The Blaine Amendment was an amendment named after Rep. James Blaine who wished to enshrine a law in the US Constitution that would ban all government funding to parochial schools. This law was passed from an anti-Catholic standpoint by many states, New York being one of them. This law was and remains unjust from its premise to its implementation.
The Blaine amendment is an anti-religious legislation, so why does it still stand? Until Senator David Storobin sponsored its repeal, nobody in New York State wanted to tackle it. It is a convenient excuse for countless Democratic party politicians who take money from the UFT (the teachers’ union) knowing full well that parents are struggling to pay tuition.
Despite the presence of numerous Catholic and Jewish legislators – who like to wish us a Shana Tova in our newspapers and then do nothing for the community – none have done anything meaningful to change the status quo. Sen. Storobin is not beholden to the UFT’s interests because he’s a Republican. He not only understands our concerns and issues, but is also not beholden to the union donations. Once the Blaine Amendment is repealed, parents would be able to see real relief. Ideally this aid would take the form of school vouchers, where parents would choose where they can send their children, allowing them to pick the best education for their children and not to be boxed into the failing public schools.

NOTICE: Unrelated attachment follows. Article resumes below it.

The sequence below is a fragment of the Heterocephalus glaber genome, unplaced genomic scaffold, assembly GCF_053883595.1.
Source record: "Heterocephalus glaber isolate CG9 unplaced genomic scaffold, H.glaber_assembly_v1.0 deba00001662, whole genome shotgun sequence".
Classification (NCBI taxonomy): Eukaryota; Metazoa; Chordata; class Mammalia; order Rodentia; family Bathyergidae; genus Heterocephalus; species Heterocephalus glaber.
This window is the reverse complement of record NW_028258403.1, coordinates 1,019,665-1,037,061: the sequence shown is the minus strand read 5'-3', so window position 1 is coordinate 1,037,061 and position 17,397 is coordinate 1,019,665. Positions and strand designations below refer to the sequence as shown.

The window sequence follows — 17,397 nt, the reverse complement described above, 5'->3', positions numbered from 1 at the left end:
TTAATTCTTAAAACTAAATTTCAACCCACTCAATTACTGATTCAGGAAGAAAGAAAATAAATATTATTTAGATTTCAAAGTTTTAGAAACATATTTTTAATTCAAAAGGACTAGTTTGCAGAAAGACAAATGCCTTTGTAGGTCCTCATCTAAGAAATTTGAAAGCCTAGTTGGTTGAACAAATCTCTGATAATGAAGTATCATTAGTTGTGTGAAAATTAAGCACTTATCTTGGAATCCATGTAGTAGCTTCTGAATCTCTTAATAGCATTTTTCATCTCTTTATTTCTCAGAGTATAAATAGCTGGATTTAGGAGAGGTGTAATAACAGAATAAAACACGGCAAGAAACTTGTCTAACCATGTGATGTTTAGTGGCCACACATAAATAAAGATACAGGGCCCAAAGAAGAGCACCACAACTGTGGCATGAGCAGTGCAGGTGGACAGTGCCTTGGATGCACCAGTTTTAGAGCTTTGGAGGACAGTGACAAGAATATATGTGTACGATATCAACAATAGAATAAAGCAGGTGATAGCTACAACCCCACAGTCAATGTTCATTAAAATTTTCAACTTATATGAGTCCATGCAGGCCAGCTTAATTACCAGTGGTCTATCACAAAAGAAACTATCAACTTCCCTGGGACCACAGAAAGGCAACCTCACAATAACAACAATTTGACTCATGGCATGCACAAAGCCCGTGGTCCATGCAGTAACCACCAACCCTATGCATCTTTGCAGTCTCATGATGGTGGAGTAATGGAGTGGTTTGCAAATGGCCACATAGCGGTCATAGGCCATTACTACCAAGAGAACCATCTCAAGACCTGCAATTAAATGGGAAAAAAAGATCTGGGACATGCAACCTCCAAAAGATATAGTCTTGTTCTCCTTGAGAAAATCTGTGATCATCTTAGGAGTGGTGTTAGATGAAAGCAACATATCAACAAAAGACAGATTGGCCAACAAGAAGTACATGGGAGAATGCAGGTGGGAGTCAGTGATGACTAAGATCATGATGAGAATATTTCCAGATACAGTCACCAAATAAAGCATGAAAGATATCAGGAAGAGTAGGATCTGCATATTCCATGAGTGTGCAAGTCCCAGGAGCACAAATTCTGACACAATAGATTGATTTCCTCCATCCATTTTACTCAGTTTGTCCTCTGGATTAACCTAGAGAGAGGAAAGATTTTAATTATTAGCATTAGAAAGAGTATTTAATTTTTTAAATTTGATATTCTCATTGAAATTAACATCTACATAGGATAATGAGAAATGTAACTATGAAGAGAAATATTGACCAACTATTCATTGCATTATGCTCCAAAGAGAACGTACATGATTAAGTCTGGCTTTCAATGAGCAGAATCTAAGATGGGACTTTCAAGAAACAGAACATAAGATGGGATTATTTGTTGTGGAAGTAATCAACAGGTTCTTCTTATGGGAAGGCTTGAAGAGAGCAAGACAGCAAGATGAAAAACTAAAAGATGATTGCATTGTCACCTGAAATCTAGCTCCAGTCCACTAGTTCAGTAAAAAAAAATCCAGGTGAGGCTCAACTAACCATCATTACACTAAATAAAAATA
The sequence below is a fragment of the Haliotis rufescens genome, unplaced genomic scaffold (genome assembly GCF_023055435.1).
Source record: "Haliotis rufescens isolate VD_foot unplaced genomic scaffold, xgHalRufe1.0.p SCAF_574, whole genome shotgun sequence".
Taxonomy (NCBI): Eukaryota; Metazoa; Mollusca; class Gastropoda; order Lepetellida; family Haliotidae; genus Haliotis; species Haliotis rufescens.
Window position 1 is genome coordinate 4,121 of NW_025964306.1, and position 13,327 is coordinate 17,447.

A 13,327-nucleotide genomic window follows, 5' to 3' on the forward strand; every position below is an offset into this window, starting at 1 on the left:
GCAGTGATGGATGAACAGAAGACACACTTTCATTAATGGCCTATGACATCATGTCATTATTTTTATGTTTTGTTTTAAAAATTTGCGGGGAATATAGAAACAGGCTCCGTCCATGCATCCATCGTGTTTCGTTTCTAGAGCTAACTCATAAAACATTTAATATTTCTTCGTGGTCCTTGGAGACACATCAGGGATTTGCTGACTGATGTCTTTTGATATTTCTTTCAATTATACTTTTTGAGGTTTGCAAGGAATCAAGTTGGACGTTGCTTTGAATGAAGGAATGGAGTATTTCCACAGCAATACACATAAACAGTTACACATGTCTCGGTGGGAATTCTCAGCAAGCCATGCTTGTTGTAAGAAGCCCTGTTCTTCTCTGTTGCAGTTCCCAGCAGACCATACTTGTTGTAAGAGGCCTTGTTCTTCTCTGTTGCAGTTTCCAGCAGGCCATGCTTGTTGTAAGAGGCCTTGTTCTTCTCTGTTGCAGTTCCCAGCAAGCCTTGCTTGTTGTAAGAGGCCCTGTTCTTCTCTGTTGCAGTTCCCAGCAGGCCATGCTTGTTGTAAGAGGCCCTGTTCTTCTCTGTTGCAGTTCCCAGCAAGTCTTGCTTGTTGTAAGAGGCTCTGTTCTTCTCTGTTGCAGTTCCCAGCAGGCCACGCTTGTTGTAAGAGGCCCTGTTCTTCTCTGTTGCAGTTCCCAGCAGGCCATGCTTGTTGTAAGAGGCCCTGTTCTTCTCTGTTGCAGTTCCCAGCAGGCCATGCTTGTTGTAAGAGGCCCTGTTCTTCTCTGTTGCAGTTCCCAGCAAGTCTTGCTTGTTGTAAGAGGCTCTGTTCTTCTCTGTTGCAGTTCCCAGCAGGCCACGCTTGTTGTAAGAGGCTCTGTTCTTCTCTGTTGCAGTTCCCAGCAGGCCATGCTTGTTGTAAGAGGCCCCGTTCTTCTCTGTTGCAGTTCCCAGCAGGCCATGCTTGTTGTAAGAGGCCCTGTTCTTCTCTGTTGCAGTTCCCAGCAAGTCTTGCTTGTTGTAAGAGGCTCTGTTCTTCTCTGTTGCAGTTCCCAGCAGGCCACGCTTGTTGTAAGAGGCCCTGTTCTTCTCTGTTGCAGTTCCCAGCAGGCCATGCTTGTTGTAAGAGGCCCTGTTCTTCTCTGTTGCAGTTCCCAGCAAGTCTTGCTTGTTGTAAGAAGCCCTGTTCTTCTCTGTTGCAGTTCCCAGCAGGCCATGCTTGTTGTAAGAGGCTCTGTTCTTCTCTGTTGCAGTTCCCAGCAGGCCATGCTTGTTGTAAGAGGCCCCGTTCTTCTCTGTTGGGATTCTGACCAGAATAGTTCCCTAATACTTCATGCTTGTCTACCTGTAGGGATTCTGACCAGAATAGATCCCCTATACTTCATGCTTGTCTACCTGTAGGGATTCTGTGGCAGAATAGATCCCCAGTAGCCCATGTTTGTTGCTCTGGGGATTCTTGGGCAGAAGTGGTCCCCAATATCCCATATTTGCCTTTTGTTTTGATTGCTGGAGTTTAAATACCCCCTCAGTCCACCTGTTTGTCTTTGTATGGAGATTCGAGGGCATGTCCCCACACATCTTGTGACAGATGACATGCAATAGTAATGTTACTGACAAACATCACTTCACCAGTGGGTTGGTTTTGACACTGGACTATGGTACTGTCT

Tuition relief through vouchers and yeshiva funding is the single most important issue facing the Orthodox community today. It is no longer sustainable to rely on the parents and the donors to pay for rising costs. With the collapse of the economy, many yeshivas are no longer able to make payroll as unemployed parents and financially-strapped donors are unable to come up with the needed funds to continue operating.
Despite the anti-religious rhetoric from the UFT and the Democratic party politicians who are beholden to them, if all the children that go to yeshivas, Catholic schools and other private schools were enrolled in public schools, these would collapse due to overcrowding and underfunding. The plan proposed by Sen. Storobin, which would give a $9,000 education voucher to parents who choose not to send their child to a public school, would not only help families that send their children to private schools, but would relieve overcrowding and under-financing of public schools that currently spend over $18,000 per student.